Dangers of Cigarettes
Cigarettes contain tobacco, a product derived from the leaves of the tobacco plant after it has been processed. Tobacco plant contains nicotine, a stimulant and highly addictive substance known to have damaging effects on the body. The addictive nature of nicotine explains why it’s hard to quit smoking when you have tried to do so.
Tobacco use continues to pose a great threat to the health in all parts of the world. In certain parts of the world, the number of people smoking cigarettes remains high despite the level of awareness on the dangers tobacco use. According to a study by Centers for Disease Control and Prevention (CDC), tobacco use causes about 6 million deaths every year and this number is expected to go up by 2 million by the year 2030 . In the United States, tobacco use is the greatest preventable cause of death and illness.
Here are some important facts about tobacco use in the U.S from the same research:
- There are at least 16 million Americans living with a disease caused by smoking
- There are at least 480,000 deaths every year in the United States due to smoking cigarette. This number includes at least 41,000 deaths from second-hand smoking
- If the rate of smoking among American youths does not decrease, 5.6 million of Americans who are less than 18 are expected to die prematurely from a smoking-related disease .
If you want to quit smoking but you have not succeeded in doing so, you are not alone. Many people who resolved to quit smoking for good have been successful with help. This article will provide you with the information you need on the harmful effects of smoking and what you should expect when you quit smoking.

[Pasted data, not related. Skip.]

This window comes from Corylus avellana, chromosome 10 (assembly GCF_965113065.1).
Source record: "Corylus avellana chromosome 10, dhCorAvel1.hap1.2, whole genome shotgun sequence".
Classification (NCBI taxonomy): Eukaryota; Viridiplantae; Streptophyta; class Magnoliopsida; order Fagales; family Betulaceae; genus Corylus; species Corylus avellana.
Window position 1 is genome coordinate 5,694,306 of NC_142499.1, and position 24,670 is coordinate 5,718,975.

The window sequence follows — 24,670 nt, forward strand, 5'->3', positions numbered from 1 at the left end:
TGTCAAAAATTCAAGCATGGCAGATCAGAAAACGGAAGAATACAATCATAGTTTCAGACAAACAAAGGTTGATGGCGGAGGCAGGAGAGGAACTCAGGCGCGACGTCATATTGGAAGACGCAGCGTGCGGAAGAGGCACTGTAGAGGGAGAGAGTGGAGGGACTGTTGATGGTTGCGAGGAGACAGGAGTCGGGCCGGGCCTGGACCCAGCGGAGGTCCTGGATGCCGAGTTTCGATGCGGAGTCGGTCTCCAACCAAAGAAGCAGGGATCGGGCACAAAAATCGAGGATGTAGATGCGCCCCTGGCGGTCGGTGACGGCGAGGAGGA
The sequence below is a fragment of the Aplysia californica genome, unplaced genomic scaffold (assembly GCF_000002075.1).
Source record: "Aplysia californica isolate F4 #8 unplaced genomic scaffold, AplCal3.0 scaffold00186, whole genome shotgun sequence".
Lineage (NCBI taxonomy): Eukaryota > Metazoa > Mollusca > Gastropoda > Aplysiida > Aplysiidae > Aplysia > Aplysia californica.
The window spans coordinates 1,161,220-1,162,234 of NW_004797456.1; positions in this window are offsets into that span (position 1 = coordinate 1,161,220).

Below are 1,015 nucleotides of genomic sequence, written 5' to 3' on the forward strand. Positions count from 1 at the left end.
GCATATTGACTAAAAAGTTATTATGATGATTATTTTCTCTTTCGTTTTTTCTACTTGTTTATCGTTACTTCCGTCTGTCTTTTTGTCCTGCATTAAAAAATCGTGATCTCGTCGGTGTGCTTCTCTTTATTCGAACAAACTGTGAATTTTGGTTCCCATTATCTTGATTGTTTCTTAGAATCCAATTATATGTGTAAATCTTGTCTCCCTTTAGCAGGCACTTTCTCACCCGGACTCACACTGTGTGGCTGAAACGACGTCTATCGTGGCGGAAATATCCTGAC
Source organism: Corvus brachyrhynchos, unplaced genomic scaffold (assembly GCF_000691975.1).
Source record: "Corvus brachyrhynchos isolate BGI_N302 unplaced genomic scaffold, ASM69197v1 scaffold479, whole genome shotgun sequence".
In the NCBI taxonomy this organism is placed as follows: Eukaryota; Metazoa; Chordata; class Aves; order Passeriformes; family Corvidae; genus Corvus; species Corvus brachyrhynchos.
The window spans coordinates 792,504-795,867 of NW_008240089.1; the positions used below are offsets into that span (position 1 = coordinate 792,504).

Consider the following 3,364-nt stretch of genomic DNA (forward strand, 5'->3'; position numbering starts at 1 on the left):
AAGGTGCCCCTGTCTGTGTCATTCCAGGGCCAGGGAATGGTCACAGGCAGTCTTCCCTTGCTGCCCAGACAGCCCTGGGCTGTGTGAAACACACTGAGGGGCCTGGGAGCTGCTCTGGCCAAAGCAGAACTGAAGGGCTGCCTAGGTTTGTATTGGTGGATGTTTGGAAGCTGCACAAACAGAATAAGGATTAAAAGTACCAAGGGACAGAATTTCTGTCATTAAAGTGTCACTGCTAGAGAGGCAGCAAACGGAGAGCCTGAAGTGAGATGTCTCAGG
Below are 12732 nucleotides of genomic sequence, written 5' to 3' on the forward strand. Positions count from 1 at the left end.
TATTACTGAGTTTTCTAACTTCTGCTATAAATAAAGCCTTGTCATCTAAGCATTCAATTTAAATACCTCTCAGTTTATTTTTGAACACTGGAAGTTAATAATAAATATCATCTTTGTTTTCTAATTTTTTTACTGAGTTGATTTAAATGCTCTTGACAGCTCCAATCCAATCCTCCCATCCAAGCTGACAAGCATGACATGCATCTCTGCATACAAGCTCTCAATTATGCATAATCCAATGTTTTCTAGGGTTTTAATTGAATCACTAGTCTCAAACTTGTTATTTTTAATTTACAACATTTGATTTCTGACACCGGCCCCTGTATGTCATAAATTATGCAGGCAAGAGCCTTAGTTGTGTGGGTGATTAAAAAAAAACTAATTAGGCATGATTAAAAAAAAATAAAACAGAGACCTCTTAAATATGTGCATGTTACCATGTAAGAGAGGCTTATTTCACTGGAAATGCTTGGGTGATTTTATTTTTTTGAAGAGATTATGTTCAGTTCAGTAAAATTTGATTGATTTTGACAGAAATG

Effects of Smoking
When you smoke cigarettes, almost all organ of your body is affected. By making the decision to quit smoking, you not only improve your health, but you also increase the number of years you would live. Smoking affects your lungs in very significant ways. Young people who smoke have a reduced rate of lung growth compared to young people who do not. This means that their lungs would not fully develop as it should, and when the lungs are not fully developed, it would not function well.
Risk of Death
People who begin to smoke at an early age are more likely to die earlier than their peers who do not smoke. They are also at a greater risk of lung cancer. Most cases of lung cancer are due to cigarette smoking. Smoking can also cause another serious type of lung disease known as chronic obstructive pulmonary disease (COPD).